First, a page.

Speed ramping. The use of slow motion has been a staple of action films for decades. More recently, however, filmmakers have started becoming more stylised in their use of slow motion using a technique known as speed ramping which, in one continuous shot, shows the action slowing down and dramatically speeding again. Director Zack Snyder used the technique extensively in both 300 (2006) and Watchmen (2009). Although this might seem like a sophisticated effect, this can be easily achieved in applications like Apple’s Final Cut Pro and Adobe After Effects.
Wipe by cut. A wipe by cut is when someone passes in front of the camera lens and the filmmaker cuts to another shot as someone leaves the frame. The wipe by cut was named by Jaws (1975) editor Verna Fields. It is used extensively by both Edgar Wright—in Shaun of the Dead, Hot Fuzz and Scott Pilgrim vs The World—and by Paul Greengrass in The Bourne Supremacy and The Bourne Ultimatum to create a sense of fluidity between shots.
Music. Of course, decent action music is a must if you’re going to create a heart pounding action sequence. Check out this article on royalty-free sound and music for further information on finding a decent score.
Think of something really boring— studying, buying milk, making a sandwich—and shoot it like an action scene. When you’re storyboarding the film, think about how you will use the above techniques to give your film a sense of drama and excitement. If you’re looking for some inspiration, check out Hot Fuzz. When Edgar Wright and Simon Pegg were researching the film, they interviewed real police officers about the way they are portrayed in films and TV. Almost all of the officers they talked to said that they spend at least half their time doing paperwork. Wright resolved to put that into the film but shoot it like an action sequence. This is a great example of how the conventions of action films can be used to turn something that’s otherwise mundane into what Danny Butterman from Hot Fuzz might call a “no holds barred, adrenalin fueled thrill ride.”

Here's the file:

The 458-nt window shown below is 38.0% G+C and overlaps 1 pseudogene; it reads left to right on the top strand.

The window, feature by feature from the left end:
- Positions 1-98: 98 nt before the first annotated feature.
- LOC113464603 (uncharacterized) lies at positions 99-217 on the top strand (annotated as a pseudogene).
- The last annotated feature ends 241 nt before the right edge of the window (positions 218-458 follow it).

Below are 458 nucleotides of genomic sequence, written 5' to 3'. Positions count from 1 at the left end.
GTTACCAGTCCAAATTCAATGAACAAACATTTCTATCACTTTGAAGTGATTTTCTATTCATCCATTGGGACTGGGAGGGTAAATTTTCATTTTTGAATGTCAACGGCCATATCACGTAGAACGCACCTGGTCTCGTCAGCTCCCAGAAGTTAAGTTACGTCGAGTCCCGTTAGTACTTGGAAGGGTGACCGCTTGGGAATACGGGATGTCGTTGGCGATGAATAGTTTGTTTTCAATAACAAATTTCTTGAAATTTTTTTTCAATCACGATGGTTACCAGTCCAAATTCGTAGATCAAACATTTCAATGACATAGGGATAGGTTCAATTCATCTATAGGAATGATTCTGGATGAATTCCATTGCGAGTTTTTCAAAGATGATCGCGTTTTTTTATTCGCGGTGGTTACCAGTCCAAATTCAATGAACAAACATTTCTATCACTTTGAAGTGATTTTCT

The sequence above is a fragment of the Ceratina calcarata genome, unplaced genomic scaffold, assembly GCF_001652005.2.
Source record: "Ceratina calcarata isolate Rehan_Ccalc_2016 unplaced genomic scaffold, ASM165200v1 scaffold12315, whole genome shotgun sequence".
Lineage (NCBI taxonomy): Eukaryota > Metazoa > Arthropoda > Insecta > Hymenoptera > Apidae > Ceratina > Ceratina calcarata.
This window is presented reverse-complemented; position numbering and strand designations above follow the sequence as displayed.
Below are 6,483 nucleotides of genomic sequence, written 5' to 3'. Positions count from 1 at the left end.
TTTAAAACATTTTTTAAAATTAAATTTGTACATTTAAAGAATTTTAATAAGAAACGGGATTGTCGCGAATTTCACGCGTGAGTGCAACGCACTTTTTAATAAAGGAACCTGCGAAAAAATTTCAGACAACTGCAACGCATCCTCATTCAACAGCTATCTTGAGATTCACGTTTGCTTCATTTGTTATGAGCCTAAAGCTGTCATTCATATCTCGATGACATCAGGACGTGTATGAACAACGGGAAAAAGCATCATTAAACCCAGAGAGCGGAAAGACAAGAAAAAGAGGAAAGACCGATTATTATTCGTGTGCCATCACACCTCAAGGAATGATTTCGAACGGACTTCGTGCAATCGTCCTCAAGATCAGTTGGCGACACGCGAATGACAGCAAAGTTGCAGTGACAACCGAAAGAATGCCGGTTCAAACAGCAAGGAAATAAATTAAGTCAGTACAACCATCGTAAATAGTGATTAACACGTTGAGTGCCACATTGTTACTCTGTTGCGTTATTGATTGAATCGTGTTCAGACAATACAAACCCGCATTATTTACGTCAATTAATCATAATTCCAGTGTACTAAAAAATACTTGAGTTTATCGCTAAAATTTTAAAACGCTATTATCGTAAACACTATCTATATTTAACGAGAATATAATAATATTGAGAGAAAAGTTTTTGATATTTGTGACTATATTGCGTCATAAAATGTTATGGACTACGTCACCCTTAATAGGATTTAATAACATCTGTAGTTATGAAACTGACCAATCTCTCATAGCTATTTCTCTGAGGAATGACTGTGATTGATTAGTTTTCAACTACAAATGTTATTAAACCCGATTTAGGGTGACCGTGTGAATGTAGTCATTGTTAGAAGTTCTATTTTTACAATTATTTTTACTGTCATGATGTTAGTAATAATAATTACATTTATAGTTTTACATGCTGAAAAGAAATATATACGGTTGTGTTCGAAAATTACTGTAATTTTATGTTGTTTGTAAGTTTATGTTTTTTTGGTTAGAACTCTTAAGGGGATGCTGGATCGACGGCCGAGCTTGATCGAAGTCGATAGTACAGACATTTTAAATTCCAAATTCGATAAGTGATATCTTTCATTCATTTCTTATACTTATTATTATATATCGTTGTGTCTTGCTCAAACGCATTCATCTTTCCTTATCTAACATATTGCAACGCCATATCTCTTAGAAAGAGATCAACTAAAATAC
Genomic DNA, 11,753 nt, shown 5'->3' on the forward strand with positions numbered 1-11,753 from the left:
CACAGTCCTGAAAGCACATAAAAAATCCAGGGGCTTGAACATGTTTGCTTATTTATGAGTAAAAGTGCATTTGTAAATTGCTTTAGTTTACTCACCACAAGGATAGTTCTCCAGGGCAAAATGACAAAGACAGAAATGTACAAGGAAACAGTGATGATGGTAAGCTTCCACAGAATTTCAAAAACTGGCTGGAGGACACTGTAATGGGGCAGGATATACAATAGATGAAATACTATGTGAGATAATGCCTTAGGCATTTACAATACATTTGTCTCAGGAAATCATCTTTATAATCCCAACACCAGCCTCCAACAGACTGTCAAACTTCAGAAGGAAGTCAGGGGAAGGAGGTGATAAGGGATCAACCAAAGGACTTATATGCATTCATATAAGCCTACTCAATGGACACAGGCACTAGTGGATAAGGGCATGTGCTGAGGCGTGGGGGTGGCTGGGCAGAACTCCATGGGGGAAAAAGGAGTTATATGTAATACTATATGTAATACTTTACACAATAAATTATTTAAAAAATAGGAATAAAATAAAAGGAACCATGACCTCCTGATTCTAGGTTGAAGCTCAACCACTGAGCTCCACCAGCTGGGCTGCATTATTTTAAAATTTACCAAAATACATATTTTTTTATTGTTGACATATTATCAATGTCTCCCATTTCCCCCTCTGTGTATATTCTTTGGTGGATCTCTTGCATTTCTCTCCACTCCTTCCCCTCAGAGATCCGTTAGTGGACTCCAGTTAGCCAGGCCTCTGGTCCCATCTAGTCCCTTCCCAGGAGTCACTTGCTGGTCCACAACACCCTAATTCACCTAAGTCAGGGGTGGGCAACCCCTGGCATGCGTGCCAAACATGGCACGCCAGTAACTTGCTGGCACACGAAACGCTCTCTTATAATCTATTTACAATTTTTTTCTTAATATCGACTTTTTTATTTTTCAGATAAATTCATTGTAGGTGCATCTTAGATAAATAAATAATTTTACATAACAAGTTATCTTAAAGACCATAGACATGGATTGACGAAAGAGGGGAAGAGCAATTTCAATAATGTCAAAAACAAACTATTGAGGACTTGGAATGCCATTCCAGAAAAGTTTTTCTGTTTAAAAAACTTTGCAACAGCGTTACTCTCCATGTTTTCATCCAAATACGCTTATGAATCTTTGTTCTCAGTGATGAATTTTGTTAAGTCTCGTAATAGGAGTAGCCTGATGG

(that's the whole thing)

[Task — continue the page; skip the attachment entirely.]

Here are some storyboards that students have created for this task.
Here is an example of an action sequence that seeks to take something boring – in this case studying – and turn it into a heart pounding action sequence.